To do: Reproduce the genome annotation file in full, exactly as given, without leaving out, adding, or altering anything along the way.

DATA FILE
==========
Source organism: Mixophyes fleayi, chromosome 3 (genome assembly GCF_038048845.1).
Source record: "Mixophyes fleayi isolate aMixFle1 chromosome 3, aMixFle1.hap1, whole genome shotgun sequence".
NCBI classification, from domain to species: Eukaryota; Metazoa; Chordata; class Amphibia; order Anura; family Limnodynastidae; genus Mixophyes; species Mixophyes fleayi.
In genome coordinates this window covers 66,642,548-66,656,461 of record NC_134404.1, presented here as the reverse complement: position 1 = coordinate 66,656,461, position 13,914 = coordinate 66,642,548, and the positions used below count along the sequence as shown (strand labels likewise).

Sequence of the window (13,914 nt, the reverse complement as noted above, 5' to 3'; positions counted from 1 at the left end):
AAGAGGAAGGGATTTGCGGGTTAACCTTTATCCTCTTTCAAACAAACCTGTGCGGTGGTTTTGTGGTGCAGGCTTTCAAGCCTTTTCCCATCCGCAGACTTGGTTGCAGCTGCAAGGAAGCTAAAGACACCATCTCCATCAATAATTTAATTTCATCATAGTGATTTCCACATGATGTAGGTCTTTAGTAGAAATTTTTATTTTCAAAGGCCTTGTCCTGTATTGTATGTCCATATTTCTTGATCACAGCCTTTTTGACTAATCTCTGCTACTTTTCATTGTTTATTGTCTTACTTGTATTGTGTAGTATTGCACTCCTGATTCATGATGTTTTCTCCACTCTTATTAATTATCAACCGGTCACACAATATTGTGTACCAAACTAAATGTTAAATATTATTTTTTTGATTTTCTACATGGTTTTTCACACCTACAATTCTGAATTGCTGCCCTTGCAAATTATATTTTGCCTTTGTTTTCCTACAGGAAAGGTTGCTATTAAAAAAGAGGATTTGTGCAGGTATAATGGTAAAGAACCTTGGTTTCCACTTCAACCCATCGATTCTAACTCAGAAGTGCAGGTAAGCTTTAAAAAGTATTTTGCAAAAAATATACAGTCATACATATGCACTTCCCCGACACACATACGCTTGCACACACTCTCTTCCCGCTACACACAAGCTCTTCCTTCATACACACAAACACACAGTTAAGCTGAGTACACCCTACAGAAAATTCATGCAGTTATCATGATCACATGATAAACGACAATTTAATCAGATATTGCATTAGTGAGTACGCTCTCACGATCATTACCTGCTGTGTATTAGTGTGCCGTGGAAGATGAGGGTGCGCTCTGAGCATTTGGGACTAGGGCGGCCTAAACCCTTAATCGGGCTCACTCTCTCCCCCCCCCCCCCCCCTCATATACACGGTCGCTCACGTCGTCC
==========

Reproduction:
Source organism: Mixophyes fleayi, chromosome 3 (genome assembly GCF_038048845.1).
Source record: "Mixophyes fleayi isolate aMixFle1 chromosome 3, aMixFle1.hap1, whole genome shotgun sequence".
NCBI classification, from domain to species: Eukaryota; Metazoa; Chordata; class Amphibia; order Anura; family Limnodynastidae; genus Mixophyes; species Mixophyes fleayi.
In genome coordinates this window covers 66,642,548-66,656,461 of record NC_134404.1, presented here as the reverse complement: position 1 = coordinate 66,656,461, position 13,914 = coordinate 66,642,548, and the positions used below count along the sequence as shown (strand labels likewise).

Sequence of the window (13,914 nt, the reverse complement as noted above, 5' to 3'; positions counted from 1 at the left end):
AAGAGGAAGGGATTTGCGGGTTAACCTTTATCCTCTTTCAAACAAACCTGTGCGGTGGTTTTGTGGTGCAGGCTTTCAAGCCTTTTCCCATCCGCAGACTTGGTTGCAGCTGCAAGGAAGCTAAAGACACCATCTCCATCAATAATTTAATTTCATCATAGTGATTTCCACATGATGTAGGTCTTTAGTAGAAATTTTTATTTTCAAAGGCCTTGTCCTGTATTGTATGTCCATATTTCTTGATCACAGCCTTTTTGACTAATCTCTGCTACTTTTCATTGTTTATTGTCTTACTTGTATTGTGTAGTATTGCACTCCTGATTCATGATGTTTTCTCCACTCTTATTAATTATCAACCGGTCACACAATATTGTGTACCAAACTAAATGTTAAATATTATTTTTTTGATTTTCTACATGGTTTTTCACACCTACAATTCTGAATTGCTGCCCTTGCAAATTATATTTTGCCTTTGTTTTCCTACAGGAAAGGTTGCTATTAAAAAAGAGGATTTGTGCAGGTATAATGGTAAAGAACCTTGGTTTCCACTTCAACCCATCGATTCTAACTCAGAAGTGCAGGTAAGCTTTAAAAAGTATTTTGCAAAAAATATACAGTCATACATATGCACTTCCCCGACACACATACGCTTGCACACACTCTCTTCCCGCTACACACAAGCTCTTCCTTCATACACACAAACACACAGTTAAGCTGAGTACACCCTACAGAAAATTCATGCAGTTATCATGATCACATGATAAACGACAATTTAATCAGATATTGCATTAGTGAGTACGCTCTCACGATCATTACCTGCTGTGTATTAGTGTGCCGTGGAAGATGAGGGTGCGCTCTGAGCATTTGGGACTAGGGCGGCCTAAACCCTTAATCGGGCTCACTCTCTCCCCCCCCCCCCCCCCTCATATACACGGTCGCTCACGTCGTCC